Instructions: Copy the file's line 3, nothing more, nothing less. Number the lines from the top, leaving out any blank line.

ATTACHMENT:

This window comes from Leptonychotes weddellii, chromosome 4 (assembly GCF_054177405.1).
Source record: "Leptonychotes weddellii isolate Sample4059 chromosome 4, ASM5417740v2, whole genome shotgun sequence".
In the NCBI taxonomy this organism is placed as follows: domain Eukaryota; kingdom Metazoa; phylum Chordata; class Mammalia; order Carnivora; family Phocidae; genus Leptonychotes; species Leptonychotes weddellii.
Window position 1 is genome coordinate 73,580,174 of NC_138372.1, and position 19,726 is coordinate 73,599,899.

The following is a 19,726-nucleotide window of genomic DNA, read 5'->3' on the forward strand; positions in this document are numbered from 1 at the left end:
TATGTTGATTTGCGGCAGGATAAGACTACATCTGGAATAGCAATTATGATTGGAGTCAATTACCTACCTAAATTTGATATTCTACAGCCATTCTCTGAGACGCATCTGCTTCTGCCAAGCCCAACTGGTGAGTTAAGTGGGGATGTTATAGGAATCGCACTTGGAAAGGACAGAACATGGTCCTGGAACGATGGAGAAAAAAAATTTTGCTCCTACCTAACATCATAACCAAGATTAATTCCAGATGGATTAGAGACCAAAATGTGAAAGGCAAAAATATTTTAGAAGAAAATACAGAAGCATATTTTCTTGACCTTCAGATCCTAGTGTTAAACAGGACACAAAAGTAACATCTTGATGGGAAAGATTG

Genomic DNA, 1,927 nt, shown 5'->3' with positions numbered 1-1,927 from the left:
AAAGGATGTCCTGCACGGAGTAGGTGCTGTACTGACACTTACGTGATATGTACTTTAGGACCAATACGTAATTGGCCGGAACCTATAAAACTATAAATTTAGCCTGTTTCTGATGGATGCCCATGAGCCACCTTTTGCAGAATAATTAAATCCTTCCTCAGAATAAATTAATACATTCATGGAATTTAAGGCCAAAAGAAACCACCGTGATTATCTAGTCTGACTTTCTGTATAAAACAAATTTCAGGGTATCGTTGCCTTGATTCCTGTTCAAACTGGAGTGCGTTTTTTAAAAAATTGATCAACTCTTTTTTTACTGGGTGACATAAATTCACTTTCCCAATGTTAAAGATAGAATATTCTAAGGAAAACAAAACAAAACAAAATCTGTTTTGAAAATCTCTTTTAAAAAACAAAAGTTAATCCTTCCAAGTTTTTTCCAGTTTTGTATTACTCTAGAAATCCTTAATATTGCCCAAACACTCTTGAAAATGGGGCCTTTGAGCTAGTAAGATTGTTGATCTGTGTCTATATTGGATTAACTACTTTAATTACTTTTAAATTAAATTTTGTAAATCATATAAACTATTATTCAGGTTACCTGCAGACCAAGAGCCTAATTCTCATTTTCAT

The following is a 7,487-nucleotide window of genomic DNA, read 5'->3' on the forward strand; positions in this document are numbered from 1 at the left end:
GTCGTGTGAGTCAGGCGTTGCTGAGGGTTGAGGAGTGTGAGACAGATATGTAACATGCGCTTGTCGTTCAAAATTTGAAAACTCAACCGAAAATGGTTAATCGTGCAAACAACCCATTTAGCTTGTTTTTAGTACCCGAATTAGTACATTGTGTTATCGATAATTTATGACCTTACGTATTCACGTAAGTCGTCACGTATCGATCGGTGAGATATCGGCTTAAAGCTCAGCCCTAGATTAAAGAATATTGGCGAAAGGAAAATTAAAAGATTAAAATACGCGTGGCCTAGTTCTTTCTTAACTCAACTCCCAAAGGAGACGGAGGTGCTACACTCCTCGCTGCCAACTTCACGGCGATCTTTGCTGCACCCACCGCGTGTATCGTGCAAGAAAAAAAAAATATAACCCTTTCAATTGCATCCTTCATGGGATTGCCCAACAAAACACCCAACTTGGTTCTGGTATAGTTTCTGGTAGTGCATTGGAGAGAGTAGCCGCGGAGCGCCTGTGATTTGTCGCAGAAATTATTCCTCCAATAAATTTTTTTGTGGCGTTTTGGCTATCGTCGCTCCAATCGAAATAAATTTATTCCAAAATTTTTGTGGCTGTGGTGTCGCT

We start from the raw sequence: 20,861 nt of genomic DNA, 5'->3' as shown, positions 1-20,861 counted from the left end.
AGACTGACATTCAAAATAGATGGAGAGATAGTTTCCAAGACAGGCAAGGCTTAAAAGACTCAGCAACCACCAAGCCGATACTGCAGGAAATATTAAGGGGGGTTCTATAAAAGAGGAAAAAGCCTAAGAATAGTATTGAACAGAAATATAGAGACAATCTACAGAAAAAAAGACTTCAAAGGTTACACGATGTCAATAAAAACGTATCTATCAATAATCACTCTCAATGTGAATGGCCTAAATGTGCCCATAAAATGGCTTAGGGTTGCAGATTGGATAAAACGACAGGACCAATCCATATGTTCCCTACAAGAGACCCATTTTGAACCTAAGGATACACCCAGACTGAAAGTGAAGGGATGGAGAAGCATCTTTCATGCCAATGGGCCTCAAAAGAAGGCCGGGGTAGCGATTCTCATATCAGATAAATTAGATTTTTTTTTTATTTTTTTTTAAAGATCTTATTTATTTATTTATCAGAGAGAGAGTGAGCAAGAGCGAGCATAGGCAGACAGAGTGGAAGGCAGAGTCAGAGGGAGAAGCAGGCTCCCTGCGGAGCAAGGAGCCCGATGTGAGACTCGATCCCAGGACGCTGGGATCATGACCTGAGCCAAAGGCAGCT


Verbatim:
In the NCBI taxonomy this organism is placed as follows: domain Eukaryota; kingdom Metazoa; phylum Chordata; class Mammalia; order Carnivora; family Phocidae; genus Leptonychotes; species Leptonychotes weddellii.